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Learning from others is how we all improve.
Organizations use benchmarking to compare themselves to others and learn.
What Is Benchmarking In Business?
Benchmarking is the process of going outside an organization to look at how high performers are doing things in other industries.
The concept is to identify and learn from best practices.
Organizations use benchmarking as part of their Quality Management System to gain insight into ways to improve their work.
Successful organizations understand that learning from what others do is a valuable resource for targeted improvement.
What Are 4 Types Of Benchmarking
There are different ways you can use benchmarking.
Internal Benchmarking is when you compare best practices within an organization. This type of benchmarking is typically used in large organizations that can compare internal processes that might be more efficient. For instance, a hospital might compare best practices in how patients are treated for the same health condition.
External Benchmarking is when you compare best practices outside the organization. This type of benchmarking is used when you are trying to learn how to improve how you do what you do. For instance, a health system may look at the hospitality industry to learn best practices on customer service.
Performance Benchmarking is when the organization looks at its internal data and compares it over time to see if there are improvements in data. For instance, a hotel may look at customer satisfaction scores and look for movement for improvement.
Operational Benchmark is when an organization looks at how work gets done through internal processes. For instance, a hospital may create a process flow to study the patient admission process from entering the facility through the patient care experience.
7 Tips for Benchmarking Efforts
1. Identify What Area Needs Improving
Use your critical success factors as a guide to help you identify areas to improve and focus on those areas that are not performing as well as you had hoped.
This will help you target specific areas in your organization that need improving.
Make sure you consider factors like cost, quality, and service when you are targeting improvement.
For instance, if you operate a call center, benchmark hold times, or abandoned rates from like organizations to see if they have tips or tricks to improve your times.
2. Look for High Performing Organizations
Look for organizations that perform well in this area. Use professional contacts and networking to find the right organizations.
LinkedIn is a great place to do this kind of networking.
Going outside your industry can shed light on how you do things compared to how other industries tackle the same problem.
For instance, healthcare has improved many processes by learning from the hospitality, manufacturing, and airline industries.
3. Contact the Organization
Be professional in your communications, and don’t pressure the organization to share data.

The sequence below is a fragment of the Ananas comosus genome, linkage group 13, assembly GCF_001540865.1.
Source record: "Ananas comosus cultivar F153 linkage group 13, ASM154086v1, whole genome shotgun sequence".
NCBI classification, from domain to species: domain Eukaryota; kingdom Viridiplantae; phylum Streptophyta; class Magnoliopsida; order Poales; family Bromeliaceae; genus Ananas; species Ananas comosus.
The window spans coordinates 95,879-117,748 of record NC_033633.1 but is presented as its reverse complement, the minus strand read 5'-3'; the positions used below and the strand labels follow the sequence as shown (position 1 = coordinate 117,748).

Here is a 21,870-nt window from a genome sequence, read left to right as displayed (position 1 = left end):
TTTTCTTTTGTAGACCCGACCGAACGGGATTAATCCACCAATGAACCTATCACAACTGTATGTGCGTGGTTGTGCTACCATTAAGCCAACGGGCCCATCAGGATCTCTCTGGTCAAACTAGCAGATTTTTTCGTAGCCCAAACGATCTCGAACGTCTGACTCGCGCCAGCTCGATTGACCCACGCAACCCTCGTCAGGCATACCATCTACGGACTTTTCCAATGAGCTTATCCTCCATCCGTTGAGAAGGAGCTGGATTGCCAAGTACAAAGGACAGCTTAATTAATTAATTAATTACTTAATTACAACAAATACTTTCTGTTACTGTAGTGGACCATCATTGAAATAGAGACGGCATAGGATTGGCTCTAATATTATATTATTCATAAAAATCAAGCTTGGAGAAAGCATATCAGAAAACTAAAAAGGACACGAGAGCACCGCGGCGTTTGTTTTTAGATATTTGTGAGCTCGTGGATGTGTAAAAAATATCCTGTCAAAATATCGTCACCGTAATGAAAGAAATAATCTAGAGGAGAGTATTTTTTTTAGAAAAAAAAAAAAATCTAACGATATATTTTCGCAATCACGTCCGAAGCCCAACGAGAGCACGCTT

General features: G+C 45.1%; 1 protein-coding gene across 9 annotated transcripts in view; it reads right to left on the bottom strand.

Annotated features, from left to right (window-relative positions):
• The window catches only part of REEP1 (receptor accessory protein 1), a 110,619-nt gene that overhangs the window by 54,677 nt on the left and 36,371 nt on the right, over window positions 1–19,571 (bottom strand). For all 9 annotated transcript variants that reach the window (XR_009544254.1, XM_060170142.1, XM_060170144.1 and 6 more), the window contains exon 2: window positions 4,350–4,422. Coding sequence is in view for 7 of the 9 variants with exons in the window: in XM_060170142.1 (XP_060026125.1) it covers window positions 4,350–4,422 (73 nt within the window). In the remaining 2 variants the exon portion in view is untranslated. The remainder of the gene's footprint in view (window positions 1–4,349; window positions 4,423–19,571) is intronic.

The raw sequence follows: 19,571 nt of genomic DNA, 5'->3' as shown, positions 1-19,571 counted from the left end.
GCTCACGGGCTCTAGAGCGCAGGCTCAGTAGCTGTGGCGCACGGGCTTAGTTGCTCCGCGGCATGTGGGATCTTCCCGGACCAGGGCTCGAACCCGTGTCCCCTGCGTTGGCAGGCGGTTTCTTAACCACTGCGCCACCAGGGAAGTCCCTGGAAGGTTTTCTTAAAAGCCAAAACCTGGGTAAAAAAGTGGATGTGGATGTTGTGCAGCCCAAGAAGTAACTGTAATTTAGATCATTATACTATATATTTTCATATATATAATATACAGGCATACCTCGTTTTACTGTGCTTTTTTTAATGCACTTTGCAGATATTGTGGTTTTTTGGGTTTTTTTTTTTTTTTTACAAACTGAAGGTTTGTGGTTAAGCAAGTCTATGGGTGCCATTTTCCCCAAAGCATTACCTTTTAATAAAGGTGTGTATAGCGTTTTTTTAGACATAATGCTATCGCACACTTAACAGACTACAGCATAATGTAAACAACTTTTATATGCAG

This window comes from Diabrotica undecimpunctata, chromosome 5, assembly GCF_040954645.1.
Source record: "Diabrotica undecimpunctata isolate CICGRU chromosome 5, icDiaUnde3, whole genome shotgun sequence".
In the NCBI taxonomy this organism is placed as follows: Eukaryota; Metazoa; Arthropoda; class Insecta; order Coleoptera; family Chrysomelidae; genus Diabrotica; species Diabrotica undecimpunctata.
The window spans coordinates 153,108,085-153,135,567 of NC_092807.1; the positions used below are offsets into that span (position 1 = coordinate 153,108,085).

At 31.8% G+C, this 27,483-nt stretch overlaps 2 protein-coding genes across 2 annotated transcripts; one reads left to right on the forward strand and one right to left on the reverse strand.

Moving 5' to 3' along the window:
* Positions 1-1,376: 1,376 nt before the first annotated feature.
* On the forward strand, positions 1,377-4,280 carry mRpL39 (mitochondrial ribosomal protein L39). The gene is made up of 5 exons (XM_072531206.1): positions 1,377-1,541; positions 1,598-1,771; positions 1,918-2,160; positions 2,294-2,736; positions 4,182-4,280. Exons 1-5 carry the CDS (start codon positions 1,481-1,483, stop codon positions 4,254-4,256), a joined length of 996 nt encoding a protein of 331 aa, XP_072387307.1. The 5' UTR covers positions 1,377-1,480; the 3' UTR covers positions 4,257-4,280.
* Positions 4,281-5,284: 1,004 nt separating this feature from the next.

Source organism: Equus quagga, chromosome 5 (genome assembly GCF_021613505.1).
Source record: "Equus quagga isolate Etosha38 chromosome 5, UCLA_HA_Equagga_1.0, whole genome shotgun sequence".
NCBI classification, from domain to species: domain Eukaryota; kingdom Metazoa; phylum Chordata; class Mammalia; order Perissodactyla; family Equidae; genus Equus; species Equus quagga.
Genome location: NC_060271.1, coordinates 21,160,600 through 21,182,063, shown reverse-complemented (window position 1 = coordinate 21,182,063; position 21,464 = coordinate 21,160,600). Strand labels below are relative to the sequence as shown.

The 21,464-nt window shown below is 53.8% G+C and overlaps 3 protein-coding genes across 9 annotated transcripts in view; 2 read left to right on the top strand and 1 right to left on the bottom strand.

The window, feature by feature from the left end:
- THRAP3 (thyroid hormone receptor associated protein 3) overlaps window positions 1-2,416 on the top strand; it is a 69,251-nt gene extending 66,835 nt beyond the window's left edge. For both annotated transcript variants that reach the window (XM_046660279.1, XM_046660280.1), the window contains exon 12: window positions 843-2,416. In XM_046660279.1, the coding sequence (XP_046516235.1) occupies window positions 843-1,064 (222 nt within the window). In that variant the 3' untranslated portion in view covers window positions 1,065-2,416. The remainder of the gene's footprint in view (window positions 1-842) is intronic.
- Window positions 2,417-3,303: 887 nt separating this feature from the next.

Many organizations have a process for sharing benchmark data and are happy to share, especially in areas where they perform well.
They are proud of what they do and are happy to share with others.
However, not all organizations are comfortable sharing performance data, so be sensitive to this if you get resistance to the request.
Make contacting you as easy as possible and if you miss a call, be courteous and respond quickly.
4. Collect and Analyze Data
Be prepared with your questions and the specific data you are looking for.
Make sure that when you collect data, you are comparing apples to apples and if oranges are in the mix, take differences into consideration when applying the information to your own organization.
For example, if you are requesting benchmark information for maintenance staff, make sure that the square footage and the number of hours of operation are the same.
The maintenance needs of a hospital would be very different from the maintenance needs of an insurance office.
The goal is to learn what’s working for other organizations and bring tips back to implement in your organization.
5. Develop A Performance Improvement Plan
Once you analyze the data gathered, you will have a better understanding of where you are as an organization as compared to where you would like to be.
Use this information to develop a performance improvement plan to get you there.
Identify staff to help implement the plan and manage the performance of employees to achieve those goals.
6. Implement the Plan
Implement the plan and be sure that is incorporated into organizational goals, so there is assigned accountability for getting things done.
Some plans are lengthy, so be sure to allow adequate time to implement them.
Be sensitive to this and use SMART goals to ensure they are achievable.
For example, improving customer satisfaction scores takes time and can’t be done overnight.
Try not to discourage employees by forcing unrealistic goals and timelines.
7. Check for Improvements
Once the plan is implemented, go back, and see if improvements are shown in the data.
This is where FOCUS PDCA comes in to close the loop.
Benchmarking Efforts Are Part Of Management
Once you have relationships with organizations that share data, it can be a valuable way to keep your organization moving forward and constantly striving to improve what you do.
There are also professional benchmarking organizations you can join and share data within your industry.
Networking at professional conferences is also a good way to identify these organizations.
It’s amazing what we can learn from others if we just take the time to ask.
Benchmarking is a great way to find those best practices that will help your organization improve!
Do you have any examples of benchmarking projects that helped your organization improve?